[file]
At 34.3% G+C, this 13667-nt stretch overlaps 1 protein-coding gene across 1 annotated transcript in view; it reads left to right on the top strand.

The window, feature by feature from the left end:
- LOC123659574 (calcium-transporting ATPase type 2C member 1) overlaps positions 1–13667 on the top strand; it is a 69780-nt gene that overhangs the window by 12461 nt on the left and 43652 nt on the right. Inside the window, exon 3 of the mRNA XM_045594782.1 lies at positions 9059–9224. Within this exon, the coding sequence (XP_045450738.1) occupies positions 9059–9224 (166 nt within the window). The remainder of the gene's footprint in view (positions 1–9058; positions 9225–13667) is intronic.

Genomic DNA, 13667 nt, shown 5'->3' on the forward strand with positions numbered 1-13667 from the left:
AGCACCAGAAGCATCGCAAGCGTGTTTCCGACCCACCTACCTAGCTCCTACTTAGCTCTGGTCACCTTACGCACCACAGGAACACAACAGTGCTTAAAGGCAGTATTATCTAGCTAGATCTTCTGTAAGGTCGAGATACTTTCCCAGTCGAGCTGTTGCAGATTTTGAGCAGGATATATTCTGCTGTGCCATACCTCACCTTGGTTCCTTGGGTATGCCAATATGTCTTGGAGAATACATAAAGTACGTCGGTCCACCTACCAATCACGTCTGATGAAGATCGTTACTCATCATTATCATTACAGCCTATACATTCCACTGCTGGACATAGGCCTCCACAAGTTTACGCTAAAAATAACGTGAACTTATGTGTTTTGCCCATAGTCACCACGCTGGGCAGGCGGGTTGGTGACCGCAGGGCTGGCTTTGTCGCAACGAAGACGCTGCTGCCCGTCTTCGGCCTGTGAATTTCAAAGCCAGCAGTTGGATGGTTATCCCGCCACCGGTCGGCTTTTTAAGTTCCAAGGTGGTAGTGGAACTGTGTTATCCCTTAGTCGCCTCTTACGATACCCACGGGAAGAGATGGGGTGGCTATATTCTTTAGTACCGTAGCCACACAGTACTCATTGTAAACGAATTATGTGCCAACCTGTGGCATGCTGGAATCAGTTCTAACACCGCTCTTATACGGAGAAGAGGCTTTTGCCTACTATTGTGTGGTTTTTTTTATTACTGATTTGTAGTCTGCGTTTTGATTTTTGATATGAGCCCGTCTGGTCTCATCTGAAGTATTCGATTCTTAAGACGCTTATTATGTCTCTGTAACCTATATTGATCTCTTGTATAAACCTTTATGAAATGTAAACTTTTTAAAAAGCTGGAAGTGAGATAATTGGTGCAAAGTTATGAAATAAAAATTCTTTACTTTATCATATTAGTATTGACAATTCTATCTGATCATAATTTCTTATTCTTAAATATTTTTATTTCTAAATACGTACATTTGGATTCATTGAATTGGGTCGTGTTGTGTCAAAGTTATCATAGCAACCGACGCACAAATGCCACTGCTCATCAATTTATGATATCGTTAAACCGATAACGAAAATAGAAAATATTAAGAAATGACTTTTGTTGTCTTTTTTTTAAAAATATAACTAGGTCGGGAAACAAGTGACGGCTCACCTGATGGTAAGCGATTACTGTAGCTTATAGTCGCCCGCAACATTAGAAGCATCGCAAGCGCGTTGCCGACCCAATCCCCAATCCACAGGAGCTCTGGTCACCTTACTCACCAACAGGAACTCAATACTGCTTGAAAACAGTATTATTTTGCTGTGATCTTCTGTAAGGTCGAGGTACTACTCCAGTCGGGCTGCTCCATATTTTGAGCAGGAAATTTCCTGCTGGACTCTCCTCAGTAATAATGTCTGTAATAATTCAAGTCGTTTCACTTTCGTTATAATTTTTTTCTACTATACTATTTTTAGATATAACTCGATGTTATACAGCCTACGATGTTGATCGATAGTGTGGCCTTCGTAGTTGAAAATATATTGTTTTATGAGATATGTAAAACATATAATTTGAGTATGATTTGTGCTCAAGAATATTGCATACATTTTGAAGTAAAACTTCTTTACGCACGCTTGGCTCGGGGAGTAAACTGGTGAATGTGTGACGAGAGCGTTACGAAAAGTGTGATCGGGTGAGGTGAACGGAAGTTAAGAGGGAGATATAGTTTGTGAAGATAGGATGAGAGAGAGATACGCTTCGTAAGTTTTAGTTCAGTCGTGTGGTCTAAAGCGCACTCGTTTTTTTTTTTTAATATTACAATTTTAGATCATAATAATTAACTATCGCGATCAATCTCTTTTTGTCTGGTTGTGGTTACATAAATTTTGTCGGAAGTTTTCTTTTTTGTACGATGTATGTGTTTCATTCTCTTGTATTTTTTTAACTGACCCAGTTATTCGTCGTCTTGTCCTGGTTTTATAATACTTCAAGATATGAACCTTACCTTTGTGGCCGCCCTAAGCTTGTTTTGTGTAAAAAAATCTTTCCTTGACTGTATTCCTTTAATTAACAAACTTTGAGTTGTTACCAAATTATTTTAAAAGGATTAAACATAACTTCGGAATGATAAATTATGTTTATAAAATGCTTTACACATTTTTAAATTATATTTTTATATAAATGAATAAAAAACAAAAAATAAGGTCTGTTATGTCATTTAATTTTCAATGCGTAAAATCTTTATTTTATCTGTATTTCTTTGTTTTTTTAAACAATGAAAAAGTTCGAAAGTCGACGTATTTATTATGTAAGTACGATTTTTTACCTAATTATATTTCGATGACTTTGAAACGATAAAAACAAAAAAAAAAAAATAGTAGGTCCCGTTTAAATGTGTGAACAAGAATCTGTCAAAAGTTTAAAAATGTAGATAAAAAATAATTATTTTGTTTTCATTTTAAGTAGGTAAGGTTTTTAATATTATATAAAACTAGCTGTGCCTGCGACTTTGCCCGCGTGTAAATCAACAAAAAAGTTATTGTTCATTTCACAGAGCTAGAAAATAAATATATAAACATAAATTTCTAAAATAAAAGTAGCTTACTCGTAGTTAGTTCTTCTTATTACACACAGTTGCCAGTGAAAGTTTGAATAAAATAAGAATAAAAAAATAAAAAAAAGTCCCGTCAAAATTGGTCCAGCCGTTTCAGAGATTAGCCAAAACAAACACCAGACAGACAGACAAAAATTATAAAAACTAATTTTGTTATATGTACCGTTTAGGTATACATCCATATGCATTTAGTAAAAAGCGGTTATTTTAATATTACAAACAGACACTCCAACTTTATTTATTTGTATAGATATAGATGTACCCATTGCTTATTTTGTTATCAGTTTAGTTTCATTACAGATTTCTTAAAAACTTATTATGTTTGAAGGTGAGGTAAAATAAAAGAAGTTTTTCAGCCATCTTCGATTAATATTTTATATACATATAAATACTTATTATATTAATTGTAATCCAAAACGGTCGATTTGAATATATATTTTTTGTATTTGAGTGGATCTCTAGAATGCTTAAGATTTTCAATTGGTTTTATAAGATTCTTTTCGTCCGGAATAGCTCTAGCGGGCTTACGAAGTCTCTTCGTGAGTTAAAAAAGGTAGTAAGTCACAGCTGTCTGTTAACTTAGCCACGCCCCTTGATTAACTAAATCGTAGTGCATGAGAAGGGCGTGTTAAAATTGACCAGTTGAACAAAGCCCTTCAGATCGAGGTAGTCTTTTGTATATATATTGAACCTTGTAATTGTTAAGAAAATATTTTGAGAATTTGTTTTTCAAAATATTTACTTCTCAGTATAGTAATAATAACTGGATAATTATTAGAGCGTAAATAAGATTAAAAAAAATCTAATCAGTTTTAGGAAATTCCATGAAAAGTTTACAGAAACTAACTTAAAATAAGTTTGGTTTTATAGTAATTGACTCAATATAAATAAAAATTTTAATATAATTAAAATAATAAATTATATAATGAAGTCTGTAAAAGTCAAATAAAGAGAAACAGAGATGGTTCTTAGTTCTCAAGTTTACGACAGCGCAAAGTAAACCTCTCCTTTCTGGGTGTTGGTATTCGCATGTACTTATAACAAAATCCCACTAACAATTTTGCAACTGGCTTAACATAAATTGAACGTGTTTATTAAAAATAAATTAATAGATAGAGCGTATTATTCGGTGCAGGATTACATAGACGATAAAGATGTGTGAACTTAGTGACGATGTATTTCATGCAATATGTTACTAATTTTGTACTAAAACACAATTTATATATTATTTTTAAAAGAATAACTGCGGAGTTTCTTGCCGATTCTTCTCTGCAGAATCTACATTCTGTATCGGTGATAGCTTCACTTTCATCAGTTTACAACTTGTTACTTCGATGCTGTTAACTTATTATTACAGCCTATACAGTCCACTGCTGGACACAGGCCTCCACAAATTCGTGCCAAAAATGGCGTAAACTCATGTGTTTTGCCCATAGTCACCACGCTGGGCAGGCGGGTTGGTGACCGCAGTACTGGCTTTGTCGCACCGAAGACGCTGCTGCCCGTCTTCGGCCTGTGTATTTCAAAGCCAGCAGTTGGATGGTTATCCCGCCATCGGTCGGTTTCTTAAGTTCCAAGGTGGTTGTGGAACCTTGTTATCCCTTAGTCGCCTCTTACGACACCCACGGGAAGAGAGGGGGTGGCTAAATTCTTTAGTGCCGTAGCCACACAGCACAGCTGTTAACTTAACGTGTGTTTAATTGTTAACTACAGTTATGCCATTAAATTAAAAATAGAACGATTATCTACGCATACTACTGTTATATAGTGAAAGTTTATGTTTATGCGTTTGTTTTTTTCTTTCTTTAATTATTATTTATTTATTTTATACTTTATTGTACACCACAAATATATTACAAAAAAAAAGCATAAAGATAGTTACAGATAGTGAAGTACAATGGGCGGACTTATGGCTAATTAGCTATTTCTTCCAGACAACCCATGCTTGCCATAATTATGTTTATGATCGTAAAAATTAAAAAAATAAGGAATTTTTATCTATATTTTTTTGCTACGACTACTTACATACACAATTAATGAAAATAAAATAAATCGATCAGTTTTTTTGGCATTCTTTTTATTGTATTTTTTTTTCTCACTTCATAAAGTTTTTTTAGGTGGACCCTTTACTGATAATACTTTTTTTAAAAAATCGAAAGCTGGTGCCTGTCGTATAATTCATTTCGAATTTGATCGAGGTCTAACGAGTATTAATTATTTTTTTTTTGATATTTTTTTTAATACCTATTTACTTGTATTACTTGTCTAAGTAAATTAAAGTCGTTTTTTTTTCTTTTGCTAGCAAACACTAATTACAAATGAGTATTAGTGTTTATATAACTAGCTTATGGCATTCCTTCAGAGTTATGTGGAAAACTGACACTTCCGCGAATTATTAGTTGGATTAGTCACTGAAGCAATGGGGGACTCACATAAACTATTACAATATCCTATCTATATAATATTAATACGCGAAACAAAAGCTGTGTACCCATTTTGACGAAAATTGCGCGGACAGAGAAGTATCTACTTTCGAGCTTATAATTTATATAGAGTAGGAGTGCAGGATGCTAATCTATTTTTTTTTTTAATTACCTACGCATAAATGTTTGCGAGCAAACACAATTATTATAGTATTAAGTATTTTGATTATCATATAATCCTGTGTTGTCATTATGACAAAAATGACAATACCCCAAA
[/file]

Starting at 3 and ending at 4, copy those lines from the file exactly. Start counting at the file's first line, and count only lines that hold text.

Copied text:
- LOC123659574 (calcium-transporting ATPase type 2C member 1) overlaps positions 1–13667 on the top strand; it is a 69780-nt gene that overhangs the window by 12461 nt on the left and 43652 nt on the right. Inside the window, exon 3 of the mRNA XM_045594782.1 lies at positions 9059–9224. Within this exon, the coding sequence (XP_045450738.1) occupies positions 9059–9224 (166 nt within the window). The remainder of the gene's footprint in view (positions 1–9058; positions 9225–13667) is intronic.

Genomic DNA, 13667 nt, shown 5'->3' on the forward strand with positions numbered 1-13667 from the left: